Every Wednesday

Every Wednesday I will post something about grief. Sometimes it will be a reflection on an aspect of grief’s landscape. Now and then I will share from my own journey of grief, because in the sharing of our stories we find strength and build a community of people that support one another.

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Wednesday, November 15, 2017

Third Path For Grief

Book: It’s OK That You’re Not OK: Meeting Grief and Loss in a Culture That Doesn’t Understand, Megan Devine

Our culture hides from grief. We no longer know how to take care of those who are grieving, and we expect people to get over grief quickly and get back to work. Megan Devine wants people to listen to their emotions, and she wants grief acknowledged as a normal part of life.

The first year of grief is an area that has remained unexplored in books, and this is when people need help the most. It’s also the most wibbly-wobbly time because there are no set steps to follow. Everything depends upon where the griever is feeling the most loss.

Companionship, Not Correction

Megan, who is also the creator of Refuge in Grief, has gathered everything she’s learned about helping the grieving into It’s OK. Included are her own struggles with grief, as well as words from the RIG community.

Even though she’s trained in counseling psychology, when her partner died in a drowning accident, Megan found that she had been taught little about the hard reality of grief. She set off on a mission — to tell the truth about grief and get our culture talking about it in intelligent ways. Most psychologists today still view grief as a problem if it goes on longer than a month, and not as a journey that is taken.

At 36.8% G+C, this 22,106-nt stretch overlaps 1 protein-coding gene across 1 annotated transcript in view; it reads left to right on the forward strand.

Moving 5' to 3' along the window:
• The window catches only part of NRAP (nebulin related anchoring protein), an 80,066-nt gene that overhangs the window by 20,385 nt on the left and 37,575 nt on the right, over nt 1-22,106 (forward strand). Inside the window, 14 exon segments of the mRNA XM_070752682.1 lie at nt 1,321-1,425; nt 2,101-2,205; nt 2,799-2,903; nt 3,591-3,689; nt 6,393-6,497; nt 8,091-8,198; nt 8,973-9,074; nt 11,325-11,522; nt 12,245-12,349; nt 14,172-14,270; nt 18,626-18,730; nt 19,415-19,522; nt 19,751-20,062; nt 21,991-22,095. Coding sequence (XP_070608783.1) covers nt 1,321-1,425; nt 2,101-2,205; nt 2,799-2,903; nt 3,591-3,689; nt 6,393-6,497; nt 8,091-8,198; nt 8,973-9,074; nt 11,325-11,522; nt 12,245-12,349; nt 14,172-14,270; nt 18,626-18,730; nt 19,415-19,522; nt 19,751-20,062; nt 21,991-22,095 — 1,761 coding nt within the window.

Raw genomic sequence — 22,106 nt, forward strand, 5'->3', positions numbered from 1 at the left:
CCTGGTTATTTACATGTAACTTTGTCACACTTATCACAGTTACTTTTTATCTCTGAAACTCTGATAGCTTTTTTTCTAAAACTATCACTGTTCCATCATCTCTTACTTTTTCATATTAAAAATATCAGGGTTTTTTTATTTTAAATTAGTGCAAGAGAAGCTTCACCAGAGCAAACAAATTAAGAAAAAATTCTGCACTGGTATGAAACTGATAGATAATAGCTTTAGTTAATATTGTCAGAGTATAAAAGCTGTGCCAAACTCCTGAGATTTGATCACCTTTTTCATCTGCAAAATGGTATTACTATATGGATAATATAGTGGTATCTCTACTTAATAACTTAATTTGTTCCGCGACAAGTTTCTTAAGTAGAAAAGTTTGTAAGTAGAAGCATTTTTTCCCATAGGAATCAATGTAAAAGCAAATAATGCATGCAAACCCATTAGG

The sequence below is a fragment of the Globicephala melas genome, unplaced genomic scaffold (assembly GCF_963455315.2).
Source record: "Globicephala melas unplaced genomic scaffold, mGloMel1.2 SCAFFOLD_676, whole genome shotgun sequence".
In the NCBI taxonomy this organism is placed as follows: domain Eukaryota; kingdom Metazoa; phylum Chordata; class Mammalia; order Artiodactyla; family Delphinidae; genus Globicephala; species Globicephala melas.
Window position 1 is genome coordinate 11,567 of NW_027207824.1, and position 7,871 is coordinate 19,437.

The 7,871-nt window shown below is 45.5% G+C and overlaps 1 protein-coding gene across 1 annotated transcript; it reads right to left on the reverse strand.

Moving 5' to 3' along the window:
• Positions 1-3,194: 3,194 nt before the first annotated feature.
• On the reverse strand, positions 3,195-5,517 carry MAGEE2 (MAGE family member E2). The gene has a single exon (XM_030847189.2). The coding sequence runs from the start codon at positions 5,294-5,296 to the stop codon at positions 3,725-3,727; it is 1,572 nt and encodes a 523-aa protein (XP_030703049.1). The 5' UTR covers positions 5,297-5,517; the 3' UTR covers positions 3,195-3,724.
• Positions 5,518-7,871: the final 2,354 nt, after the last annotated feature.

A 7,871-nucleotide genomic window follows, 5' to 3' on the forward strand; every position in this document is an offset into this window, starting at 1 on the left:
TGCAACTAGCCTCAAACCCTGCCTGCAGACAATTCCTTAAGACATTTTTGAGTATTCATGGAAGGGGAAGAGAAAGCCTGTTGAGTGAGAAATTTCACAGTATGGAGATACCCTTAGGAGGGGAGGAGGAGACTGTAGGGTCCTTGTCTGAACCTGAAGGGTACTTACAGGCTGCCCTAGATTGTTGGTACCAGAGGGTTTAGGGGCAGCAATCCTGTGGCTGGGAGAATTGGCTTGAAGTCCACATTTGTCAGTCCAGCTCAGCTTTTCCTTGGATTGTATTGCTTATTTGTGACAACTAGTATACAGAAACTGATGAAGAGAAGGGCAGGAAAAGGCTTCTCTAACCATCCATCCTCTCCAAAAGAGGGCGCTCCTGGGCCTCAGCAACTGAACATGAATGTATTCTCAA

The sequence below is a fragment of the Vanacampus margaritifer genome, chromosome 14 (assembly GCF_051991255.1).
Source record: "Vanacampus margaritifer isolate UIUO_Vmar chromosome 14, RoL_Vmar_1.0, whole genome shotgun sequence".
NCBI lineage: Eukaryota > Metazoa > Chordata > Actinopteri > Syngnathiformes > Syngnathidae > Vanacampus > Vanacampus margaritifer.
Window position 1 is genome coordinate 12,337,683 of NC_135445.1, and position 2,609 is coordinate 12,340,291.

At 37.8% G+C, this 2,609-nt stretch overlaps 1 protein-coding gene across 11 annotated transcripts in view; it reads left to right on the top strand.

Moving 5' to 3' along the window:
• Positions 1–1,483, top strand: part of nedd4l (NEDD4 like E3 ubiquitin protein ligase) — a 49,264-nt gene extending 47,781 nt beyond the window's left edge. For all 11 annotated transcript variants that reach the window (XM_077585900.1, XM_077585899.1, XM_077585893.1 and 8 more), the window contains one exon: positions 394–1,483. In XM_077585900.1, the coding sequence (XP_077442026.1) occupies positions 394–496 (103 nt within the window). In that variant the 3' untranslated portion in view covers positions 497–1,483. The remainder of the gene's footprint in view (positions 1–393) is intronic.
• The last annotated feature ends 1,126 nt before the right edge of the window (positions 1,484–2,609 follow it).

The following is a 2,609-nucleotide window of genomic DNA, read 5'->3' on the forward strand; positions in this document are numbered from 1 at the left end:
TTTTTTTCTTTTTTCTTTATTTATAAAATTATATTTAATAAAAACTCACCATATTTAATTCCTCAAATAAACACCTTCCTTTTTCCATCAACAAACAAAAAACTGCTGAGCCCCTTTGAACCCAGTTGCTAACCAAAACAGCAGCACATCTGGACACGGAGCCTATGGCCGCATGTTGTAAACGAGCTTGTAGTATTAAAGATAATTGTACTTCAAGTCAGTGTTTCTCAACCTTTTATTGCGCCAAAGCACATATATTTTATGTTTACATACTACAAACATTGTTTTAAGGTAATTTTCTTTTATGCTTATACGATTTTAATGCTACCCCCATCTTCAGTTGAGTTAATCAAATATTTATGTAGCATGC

Megan is saying what our great-grandparents and ancient cultures knew well, that the trauma of grief doesn’t lessen until we deal with it. Rather than ignore grief, thinking it will fade away in time, or be so overwhelmed by grief that we feel forever broken, Megan says there is a third path –learning to live with grief. This is important because grief never goes completely away. We will always miss the people we’ve loved who’ve died.

Grief is not an illness that needs treatment. It needs support.

Besides her book, an excellent place to find help with your grief, especially in the first year, is at the Refuge in Grief website. There are resources there, and Megan runs an online, 30-day writing course where you can explore your grief in an organized way. If you want, you can share what you’ve written with the group. Just reading about the struggles of others helps you realize that you’re not alone in what you’re going through. We’re all pretty much feeling the same way.

I took the 30-day course, and its prompts opened up doors into areas that I hadn’t gone. I shared my writing with the group, and felt fellowship with other grievers develop. It is intense, because every morning a new prompt is waiting, asking you to go deeper into grief. The prompts helped me look at grief in new and unexpected ways. Those who go through the course become alumni and then have access to the ongoing community that continues to support each other.

In the book, sixteen chapters address such matters as the reality of loss, the emotional illiteracy of our culture, the need to take care of yourself when grieving, and how creating art (like drawing, painting, music) can help us express what words cannot. There is also a section of ideas for what friends and family can say and do to help those who are grieving.

It’s OK That You’re Not OK is a compendium of information and insights to help you navigate through grief.

If you haven’t lost someone close, then you really don’t understand the traumatic impact of grief. You can’t imagine yourself into the grief zone. Yet there is still the power of compassion, and you can greatly help someone who is grieving simply by being present and listening to them share what is going on. You can also help by offering to do something specific — “Would you like me to bring over chocolate chip cookies? Would you like me to pick up groceries at the store, or mow your lawn?”

Bottom line – If we love someone, we will grieve them when they die. The only alternative is to not love anyone at all, and that’s a losing proposition.